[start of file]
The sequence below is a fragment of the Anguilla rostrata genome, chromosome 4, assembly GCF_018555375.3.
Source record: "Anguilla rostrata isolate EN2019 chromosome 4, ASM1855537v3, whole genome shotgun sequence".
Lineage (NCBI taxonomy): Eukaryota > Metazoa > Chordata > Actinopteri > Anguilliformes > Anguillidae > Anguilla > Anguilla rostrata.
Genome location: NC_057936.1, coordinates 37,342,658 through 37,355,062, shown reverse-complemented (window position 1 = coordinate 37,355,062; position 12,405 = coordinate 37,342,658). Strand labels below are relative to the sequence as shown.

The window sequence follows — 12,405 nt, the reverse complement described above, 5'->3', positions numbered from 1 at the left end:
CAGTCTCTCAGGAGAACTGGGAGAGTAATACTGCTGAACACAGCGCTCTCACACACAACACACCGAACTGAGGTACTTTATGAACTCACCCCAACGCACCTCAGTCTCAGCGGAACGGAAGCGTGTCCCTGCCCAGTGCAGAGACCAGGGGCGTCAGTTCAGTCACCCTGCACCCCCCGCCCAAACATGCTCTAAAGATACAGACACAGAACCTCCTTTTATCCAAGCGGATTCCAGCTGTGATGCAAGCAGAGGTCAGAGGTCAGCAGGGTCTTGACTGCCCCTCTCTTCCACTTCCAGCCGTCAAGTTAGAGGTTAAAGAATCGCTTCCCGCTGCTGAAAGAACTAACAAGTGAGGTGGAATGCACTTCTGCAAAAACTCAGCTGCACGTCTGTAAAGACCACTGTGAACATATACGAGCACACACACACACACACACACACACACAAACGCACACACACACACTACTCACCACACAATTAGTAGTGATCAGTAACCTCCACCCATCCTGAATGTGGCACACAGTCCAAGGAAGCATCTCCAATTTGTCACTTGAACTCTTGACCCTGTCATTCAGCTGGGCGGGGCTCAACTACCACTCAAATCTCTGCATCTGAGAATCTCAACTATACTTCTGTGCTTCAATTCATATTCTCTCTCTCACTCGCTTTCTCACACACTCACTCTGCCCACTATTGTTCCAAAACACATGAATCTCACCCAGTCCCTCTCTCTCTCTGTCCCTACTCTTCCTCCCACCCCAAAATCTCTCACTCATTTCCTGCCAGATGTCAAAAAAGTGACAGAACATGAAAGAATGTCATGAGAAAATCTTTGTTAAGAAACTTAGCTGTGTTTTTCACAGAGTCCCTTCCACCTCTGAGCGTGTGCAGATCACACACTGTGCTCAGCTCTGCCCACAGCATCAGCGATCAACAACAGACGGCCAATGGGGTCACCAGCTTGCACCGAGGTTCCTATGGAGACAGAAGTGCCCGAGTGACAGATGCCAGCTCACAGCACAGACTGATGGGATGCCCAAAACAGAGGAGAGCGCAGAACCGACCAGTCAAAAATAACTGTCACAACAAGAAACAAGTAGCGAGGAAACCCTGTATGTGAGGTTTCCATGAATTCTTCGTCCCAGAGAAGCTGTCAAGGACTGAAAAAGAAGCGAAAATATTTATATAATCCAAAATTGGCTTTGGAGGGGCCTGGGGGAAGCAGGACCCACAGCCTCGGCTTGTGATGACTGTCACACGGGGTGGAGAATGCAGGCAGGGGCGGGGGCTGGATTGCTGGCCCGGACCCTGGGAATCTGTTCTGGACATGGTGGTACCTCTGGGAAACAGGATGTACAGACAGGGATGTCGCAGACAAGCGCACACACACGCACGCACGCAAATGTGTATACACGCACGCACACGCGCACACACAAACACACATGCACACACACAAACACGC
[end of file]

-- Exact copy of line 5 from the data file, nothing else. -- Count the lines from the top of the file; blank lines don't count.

The window sequence follows — 12,405 nt, the reverse complement described above, 5'->3', positions numbered from 1 at the left end: